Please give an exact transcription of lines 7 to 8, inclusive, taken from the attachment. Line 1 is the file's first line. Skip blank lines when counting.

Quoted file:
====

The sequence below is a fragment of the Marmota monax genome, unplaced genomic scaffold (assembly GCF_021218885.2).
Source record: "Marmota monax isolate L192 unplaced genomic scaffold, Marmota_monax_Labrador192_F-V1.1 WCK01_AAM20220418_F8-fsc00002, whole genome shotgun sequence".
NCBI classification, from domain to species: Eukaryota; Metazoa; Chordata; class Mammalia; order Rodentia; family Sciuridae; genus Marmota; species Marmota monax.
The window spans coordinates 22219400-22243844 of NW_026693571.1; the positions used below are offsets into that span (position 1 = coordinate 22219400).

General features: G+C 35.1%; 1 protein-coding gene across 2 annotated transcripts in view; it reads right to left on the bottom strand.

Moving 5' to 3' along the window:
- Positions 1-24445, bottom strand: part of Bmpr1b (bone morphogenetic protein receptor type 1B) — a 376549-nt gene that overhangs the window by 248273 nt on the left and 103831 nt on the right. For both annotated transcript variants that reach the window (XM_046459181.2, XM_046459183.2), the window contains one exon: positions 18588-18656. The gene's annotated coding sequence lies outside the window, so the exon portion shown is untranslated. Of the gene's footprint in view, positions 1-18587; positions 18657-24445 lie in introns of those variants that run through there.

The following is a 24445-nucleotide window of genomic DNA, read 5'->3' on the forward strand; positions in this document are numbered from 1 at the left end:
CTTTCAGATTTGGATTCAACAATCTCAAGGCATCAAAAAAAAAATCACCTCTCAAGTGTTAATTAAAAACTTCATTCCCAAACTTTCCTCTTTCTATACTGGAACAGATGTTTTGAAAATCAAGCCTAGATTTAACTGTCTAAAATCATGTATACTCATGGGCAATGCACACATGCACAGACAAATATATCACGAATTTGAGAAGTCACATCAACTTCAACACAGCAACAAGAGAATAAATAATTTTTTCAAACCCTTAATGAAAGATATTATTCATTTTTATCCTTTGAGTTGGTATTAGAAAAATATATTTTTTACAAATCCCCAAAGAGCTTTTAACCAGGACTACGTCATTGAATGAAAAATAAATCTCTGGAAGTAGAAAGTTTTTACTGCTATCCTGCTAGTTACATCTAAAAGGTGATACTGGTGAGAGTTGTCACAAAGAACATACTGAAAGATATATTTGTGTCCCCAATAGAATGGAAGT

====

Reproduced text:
- Positions 1-24445, bottom strand: part of Bmpr1b (bone morphogenetic protein receptor type 1B) — a 376549-nt gene that overhangs the window by 248273 nt on the left and 103831 nt on the right. For both annotated transcript variants that reach the window (XM_046459181.2, XM_046459183.2), the window contains one exon: positions 18588-18656. The gene's annotated coding sequence lies outside the window, so the exon portion shown is untranslated. Of the gene's footprint in view, positions 1-18587; positions 18657-24445 lie in introns of those variants that run through there.

The following is a 24445-nucleotide window of genomic DNA, read 5'->3' on the forward strand; positions in this document are numbered from 1 at the left end: